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Co-Organisers: Global Soil Partnership (GSP), Intergovernmental Technical Panel on Soils (ITPS), Science-Policy Interface (SPI) of the UN Convention to Combat Desertification (UNCCD), Joint FAO/IAEA Programme of Nuclear Techniques in Food and Agriculture
The objective of GSER19 under the theme ‘Stop soil erosion, Save our future’ is to establish a common platform to present and discuss the latest information on the status of interventions and innovations in the field of soil erosion and related land management. GSER19 aims to translate scientific and policy evidence into decisions and actions to minimise soil erosion for increased food security, ecosystem services, and promote the restoration of eroded sites.
At the session on “Best Practices and Policy to Face Soil Erosion”, UNU-FLORES researcher Dr Lulu Zhang will speak about reinforcing water and climate co-benefits in actions to control soil erosion.
Soil erosion is one of the ten major soil threats identified in the 2015 Status of the World’s Soil Resources report. It is defined as the removal of soil particles, soil aggregates, organic matter, and nutrients from the land surface through three major pathways: water, wind, and tillage. Soil erosion can affect soil quality by removing the highly fertile topsoil and exposing the subsurface horizon that has low organic matter content. This process can result in soil structure degradation, nutrient loss, poor microbial activity, and even soil salinity.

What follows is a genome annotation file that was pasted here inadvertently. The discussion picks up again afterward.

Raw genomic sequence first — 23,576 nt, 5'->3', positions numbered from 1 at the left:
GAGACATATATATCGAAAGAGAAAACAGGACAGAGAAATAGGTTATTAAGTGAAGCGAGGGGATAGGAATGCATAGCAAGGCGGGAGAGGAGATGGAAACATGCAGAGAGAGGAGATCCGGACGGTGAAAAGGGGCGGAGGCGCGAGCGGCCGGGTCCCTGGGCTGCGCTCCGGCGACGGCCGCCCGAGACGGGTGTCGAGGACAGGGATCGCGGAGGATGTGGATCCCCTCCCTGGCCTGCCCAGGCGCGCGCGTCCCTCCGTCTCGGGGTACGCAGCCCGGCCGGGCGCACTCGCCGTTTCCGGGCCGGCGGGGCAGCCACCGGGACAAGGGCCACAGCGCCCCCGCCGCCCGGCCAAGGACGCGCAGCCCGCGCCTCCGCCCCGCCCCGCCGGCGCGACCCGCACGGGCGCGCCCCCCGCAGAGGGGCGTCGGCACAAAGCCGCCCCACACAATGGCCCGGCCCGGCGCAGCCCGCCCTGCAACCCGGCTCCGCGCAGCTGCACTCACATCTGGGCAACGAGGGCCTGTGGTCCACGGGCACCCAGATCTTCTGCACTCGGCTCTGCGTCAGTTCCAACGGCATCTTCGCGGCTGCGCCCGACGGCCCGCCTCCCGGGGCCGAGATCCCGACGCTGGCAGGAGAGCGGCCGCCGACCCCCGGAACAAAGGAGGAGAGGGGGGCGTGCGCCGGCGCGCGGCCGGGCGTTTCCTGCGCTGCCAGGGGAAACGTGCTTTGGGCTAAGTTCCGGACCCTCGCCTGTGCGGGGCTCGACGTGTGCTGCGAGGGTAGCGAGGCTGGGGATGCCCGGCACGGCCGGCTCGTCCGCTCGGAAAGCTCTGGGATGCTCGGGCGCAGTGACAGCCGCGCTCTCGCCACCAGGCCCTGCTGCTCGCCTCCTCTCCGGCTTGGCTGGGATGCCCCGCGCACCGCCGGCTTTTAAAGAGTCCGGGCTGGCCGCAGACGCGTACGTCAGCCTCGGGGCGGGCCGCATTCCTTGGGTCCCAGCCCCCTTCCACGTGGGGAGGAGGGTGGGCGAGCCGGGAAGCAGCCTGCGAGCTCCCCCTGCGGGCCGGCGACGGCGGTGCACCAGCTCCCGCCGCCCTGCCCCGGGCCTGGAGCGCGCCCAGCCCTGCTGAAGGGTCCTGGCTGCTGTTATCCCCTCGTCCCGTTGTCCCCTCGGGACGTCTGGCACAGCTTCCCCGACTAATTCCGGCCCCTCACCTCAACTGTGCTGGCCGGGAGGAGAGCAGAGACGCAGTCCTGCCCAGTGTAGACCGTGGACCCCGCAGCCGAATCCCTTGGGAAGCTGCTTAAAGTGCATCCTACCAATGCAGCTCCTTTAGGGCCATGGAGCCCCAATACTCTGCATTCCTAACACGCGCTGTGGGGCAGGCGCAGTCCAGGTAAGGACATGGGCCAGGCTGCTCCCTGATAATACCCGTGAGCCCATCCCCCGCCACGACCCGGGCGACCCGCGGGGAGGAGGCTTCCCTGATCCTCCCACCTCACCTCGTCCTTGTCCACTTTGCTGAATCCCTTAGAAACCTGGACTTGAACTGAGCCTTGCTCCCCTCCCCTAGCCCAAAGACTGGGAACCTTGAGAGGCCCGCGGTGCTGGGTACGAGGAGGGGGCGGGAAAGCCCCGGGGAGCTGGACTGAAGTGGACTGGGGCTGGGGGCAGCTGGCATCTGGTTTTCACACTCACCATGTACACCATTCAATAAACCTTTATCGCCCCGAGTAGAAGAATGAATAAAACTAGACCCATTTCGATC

Soil erosion poses a major threat to global food security and to the achievement of the Sustainable Development Goals (SDGs). As confirmed at the UNFCCC COP23 in 2018, soil health is key to combating climate change. In this context, soil erosion control can be related to the achievement of SDG13 and further extended to the SDGs 2, 3, 6, and 15 on food security, clean water provision, desertification, and halting biodiversity loss, respectively.
The Global Symposium on Soil Erosion (GSER19) represents a critical step towards the implementation of the Voluntary Guidelines for Sustainable Soil Management (VGSSM) in terms of minimising the risk of soil erosion. The intent is to identify effective and ineffective Sustainable Soil Management (SSM) practices, techniques, instruments, and mechanisms which will shed light on where the gaps and challenges are in terms of science, technology, and legislation. The fundamental link between soil erosion control and the achievement of the SDGs will be highlighted and discussed as well as the economics of soil erosion.